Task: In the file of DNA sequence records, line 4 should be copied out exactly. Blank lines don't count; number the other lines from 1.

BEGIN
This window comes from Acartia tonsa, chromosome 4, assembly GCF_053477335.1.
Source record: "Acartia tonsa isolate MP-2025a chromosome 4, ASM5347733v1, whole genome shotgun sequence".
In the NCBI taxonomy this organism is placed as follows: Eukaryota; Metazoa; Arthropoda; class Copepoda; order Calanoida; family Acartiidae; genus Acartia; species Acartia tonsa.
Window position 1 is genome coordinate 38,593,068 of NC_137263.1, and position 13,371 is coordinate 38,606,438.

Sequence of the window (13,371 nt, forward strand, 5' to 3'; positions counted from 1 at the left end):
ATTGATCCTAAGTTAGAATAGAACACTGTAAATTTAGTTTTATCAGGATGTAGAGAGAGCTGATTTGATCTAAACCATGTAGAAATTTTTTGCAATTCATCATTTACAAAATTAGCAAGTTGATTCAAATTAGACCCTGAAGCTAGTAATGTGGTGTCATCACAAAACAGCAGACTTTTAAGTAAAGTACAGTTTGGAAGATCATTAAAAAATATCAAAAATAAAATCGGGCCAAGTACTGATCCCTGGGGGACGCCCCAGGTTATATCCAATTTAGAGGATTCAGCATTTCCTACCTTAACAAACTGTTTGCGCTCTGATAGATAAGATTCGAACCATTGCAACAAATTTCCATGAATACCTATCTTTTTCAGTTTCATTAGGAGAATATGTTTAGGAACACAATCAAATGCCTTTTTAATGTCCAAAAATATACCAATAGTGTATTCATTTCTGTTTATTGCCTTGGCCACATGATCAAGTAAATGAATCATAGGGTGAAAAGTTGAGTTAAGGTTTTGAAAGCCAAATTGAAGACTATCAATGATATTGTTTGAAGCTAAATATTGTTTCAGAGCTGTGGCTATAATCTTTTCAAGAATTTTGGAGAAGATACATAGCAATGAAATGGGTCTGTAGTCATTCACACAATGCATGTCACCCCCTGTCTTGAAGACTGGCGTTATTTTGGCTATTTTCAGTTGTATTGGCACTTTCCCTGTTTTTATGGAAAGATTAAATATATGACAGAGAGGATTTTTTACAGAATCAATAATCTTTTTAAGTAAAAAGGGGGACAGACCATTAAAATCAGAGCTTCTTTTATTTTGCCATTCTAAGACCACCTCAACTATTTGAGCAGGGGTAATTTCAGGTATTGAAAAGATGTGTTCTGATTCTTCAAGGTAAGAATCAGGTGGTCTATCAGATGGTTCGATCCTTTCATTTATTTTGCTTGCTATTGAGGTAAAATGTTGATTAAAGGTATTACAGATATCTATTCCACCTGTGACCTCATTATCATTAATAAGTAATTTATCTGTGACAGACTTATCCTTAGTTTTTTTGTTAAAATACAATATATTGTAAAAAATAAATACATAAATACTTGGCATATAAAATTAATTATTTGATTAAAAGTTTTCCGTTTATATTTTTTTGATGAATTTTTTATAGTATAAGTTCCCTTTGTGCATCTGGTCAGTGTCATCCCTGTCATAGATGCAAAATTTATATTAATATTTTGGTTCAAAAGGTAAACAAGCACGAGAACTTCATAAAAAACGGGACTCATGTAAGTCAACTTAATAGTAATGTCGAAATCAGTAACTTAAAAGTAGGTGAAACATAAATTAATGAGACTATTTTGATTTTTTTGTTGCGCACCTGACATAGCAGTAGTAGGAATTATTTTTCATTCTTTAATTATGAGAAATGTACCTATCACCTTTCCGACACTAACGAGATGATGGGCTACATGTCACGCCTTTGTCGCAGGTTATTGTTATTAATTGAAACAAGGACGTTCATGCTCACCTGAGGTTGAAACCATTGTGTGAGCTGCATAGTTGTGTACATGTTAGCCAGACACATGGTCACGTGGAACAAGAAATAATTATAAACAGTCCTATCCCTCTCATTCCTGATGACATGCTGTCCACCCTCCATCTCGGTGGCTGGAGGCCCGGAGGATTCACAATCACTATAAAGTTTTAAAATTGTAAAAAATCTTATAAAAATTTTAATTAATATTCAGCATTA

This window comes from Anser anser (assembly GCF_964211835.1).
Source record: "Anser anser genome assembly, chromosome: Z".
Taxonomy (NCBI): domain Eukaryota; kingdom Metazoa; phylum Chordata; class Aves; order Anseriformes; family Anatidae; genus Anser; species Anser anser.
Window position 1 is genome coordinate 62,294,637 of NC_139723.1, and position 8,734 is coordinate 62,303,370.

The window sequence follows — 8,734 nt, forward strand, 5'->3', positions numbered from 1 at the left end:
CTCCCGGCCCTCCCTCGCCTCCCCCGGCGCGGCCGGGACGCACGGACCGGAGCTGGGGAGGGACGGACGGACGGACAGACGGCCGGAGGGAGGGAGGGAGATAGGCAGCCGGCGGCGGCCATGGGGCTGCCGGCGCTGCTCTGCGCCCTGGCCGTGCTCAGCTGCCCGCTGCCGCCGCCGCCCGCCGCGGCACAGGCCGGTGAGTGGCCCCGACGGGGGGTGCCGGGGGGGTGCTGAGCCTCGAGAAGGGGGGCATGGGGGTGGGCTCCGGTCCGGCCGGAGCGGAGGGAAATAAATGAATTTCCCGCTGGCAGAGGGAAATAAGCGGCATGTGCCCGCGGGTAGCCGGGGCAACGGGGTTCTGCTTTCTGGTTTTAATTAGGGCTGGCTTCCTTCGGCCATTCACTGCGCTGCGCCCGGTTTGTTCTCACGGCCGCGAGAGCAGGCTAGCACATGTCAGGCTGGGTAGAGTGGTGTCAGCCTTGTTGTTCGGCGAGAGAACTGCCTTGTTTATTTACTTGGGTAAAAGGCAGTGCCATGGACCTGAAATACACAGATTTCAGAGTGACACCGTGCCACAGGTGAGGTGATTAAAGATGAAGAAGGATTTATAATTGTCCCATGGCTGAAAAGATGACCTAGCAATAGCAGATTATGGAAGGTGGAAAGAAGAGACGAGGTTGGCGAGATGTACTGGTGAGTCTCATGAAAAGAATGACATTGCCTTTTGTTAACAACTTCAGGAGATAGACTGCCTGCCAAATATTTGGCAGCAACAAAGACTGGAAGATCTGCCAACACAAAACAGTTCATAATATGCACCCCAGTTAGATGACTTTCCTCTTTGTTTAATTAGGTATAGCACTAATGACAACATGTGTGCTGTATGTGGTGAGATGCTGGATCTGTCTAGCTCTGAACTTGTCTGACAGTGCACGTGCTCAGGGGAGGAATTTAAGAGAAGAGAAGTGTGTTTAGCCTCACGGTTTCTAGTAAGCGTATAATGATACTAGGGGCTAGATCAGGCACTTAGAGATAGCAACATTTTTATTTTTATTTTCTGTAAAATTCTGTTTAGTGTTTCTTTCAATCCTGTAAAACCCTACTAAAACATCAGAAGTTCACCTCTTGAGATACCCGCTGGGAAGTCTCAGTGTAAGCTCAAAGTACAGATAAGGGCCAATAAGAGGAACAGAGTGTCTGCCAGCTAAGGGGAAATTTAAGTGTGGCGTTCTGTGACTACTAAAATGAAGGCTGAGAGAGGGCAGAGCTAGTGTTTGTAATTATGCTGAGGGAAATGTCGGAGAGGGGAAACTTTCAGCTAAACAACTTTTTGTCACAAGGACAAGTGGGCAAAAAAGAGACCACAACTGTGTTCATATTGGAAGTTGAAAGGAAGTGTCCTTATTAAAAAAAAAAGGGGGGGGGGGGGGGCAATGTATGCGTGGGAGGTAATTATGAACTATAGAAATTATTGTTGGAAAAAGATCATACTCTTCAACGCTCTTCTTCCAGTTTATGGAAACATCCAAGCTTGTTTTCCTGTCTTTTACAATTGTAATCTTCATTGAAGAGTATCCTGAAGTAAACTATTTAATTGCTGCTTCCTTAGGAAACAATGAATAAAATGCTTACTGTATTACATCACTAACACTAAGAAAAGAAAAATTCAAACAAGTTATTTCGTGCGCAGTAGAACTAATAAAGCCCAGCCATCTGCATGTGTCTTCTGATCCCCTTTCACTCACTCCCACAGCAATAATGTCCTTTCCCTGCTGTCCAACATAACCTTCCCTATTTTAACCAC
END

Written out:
Window position 1 is genome coordinate 38,593,068 of NC_137263.1, and position 13,371 is coordinate 38,606,438.